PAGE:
The VGCC subtype-specific effects seen in PC12 cells [109] but not in recombinant assays [108] may be due to differences in VGCC subunit expression. A combination of rat α1A(P/Q), α1C(L) or α1G(T) with the β1b and α2δ subunits was expressed in HEK293 cells [108]. While the α subunit composition would remain the same, PC12 cells express β1, β2, and β3 mRNA, and different β subunits associate in the native N-type channel [113]. Additionally, the β subunit can undergo extensive post-translational modification, resulting in numerous splice variants [114]. The β subunit in VGCCs has direct effects on VGCC inactivation, with VGCCs containing the β2a subunit exhibiting slower inactivation than those containing the β1b or β3 subunit [114-116]. Furthermore, the identity of the β subunit can shift the voltage dependence of VGCC currents, P/Q-type VGCCs containing β4 exhibit peak current at more hyperpolarized potentials than β1b, β2a, or β3, [116]. Effects of pyrethroids on VGSCs can be modulated by the identity of the VGSC β subunit [46], so perhaps pyrethroid effects on VGCCs may also be modulated by auxiliary subunit composition.

VGCC sensitivity to pyrethroids may also be modulated by the channel phosphorylation state. N-type VGCCs in particular are heavily influenced by phosphorylation by protein kinase C (PKC). PKC phosphorylates several sites in the N-type VGCC; phosphorylation at threonine-422 (T422) is stimulatory while at serine-425 (S425) it is inhibitory [117, 118]. Effects of PKC phosphorylation are dependent on β subunit expression [119]. In recombinant systems, application of phorbol-12-myristate, 13-acetate (PMA) potentiates current through N-type VGCC [120]. Inhibition of the PKC isoforms βII and ε block this potentiation. Deltamethrin differentially modulated recombinant N-type VGCCs based on channel phosphorylation status at the T422 residue [121]. Deltamethrin exposure of a mutant N-type VGCC that mimics phosphorylation at residue T422 resulted in channel activation. Wild-type channels and mutant channels incapable of phosphorylation are inhibited by deltamethrin. Although effects of type I pyrethroids on this mutant channel have not yet been investigated, this study raises the interesting possibility that VGCCs exhibit phosphorylation-specific sensitivity to pyrethroids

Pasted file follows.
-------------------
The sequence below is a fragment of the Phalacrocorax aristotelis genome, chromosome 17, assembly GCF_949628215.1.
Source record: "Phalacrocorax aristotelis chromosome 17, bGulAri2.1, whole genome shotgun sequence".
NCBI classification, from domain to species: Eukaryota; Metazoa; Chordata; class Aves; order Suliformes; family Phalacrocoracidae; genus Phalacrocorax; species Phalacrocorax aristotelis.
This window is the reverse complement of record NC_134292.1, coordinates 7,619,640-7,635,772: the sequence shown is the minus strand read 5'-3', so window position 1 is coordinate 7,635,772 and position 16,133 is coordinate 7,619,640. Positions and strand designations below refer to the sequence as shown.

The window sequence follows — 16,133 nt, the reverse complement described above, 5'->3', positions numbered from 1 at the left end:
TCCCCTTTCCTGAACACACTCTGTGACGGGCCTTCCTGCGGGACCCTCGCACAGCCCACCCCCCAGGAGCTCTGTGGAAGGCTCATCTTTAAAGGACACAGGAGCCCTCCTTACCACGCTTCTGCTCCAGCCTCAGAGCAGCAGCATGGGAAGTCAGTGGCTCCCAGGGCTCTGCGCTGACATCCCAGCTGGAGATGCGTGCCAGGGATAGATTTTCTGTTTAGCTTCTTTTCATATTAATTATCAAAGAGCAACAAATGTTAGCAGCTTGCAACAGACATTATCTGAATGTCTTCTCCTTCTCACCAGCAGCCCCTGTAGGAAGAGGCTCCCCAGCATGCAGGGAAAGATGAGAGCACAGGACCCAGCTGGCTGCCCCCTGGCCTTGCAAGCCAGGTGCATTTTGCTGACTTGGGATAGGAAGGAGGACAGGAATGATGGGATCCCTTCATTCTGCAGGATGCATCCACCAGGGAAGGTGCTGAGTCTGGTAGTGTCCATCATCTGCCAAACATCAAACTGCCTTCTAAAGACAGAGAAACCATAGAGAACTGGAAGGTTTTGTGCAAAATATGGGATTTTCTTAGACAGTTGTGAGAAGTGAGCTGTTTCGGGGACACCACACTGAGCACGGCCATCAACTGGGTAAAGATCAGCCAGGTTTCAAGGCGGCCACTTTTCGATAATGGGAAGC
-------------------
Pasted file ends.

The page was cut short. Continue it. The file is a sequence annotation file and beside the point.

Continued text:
In addition to direct measurement of the effects of pyrethroids on Ca2+ current and VGCC properties, there have been many studies on pyrethroids effects on Ca2+ influx and neurotransmitter release. These endpoints serve as measures of functional outcomes of pyrethroid modulation of VGCCs. Alternatively, as pyrethroids are lipophilic and may independently partition into cells, results from these assays could indicate pyrethroid action on intracellular Ca2+ channels. Several studies were performed using rat synaptosomal preparations. Deltamethrin caused a significant increase in Ca2+ influx in rat synaptosomes in a stereospecific manner, with 1R-deltamethrin causing a roughly 1.7 fold increase in Ca2+ influx and 1S-deltamethrin having no effect on influx [122]. TTX had no effect on the stimulation of Ca2+ influx by deltamethrin, indicating that the influx was independent of VGSCs. However, incubation with ω-conotoxin MVIIC abolished the stimulatory effect of deltamethrin on Ca2+ influx, suggesting that the Ca2+ influx was via N- or P/Q- type VGCCs. In a follow up study, the deltamethrin-stimulated influx was reduced by 63% in the presence of ω-conotoxin GVIA, suggesting that more than half of the deltamethrin-stimulated influx was via N-type VGCCs.

Cismethrin had a lesser stimulatory effect on Ca2+ influx than deltamethrin but only with high (>20 mM) levels of potassium-induced depolarization [121, 123]. The cismethrin-mediated influx was unaffected by ω-conotoxin GVIA but was reduced by 50% with TTX [123]. In the presence of nimodipine, cismethrin increased Ca2+ influx [121]. A similar stimulatory effect on Ca2+ influx by cismethrin was observed in the presence of ω-conotoxin GVIA [121]. The results with cismethrin suggested that the pyrethroid is primarily increasing Ca2+ via a TTX-sensitive mechanism whereas the mechanism with deltamethrin is likely TTX-insensitive. This may suggest that the Ca2+ influx observed with cismethrin is a result of increased Na+ influx through VGSCs followed by replacement of Na+ with Ca2+ via the Na+/Ca2+ exchanger [121].